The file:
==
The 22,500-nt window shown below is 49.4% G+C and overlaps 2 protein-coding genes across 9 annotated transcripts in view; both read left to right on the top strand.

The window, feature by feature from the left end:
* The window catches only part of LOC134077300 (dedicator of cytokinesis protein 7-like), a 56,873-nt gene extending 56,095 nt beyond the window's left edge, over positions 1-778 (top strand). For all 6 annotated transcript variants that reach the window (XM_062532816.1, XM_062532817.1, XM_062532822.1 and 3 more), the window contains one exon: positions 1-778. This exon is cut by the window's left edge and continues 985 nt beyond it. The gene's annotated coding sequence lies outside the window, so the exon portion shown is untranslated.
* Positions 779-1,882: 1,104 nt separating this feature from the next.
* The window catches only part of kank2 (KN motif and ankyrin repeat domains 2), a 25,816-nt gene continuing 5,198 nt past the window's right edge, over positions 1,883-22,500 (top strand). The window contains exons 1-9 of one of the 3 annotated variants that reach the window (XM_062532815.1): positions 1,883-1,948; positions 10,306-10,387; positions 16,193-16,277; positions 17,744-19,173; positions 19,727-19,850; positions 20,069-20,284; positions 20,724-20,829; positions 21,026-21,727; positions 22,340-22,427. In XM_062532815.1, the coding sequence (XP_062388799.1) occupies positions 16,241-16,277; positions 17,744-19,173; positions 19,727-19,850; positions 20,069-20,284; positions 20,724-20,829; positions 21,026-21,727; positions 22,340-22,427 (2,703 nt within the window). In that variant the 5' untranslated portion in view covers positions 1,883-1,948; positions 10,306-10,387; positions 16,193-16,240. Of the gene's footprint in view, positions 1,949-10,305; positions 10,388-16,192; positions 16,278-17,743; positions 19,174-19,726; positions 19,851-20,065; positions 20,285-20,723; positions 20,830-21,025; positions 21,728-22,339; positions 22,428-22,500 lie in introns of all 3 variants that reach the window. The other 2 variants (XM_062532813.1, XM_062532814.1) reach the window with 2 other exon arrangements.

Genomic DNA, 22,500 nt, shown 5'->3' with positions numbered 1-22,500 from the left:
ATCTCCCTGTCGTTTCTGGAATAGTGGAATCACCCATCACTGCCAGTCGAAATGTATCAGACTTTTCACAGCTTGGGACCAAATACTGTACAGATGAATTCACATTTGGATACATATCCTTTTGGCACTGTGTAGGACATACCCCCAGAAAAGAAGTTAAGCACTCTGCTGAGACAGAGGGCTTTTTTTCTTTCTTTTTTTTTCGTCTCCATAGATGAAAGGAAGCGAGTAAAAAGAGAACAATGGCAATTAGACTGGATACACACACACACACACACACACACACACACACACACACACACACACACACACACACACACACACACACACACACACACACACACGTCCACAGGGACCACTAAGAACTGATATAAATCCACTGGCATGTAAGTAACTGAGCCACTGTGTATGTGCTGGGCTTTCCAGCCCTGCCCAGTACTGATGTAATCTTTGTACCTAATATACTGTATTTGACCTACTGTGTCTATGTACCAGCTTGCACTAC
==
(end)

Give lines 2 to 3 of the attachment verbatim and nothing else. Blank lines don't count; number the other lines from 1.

The window, feature by feature from the left end:
* The window catches only part of LOC134077300 (dedicator of cytokinesis protein 7-like), a 56,873-nt gene extending 56,095 nt beyond the window's left edge, over positions 1-778 (top strand). For all 6 annotated transcript variants that reach the window (XM_062532816.1, XM_062532817.1, XM_062532822.1 and 3 more), the window contains one exon: positions 1-778. This exon is cut by the window's left edge and continues 985 nt beyond it. The gene's annotated coding sequence lies outside the window, so the exon portion shown is untranslated.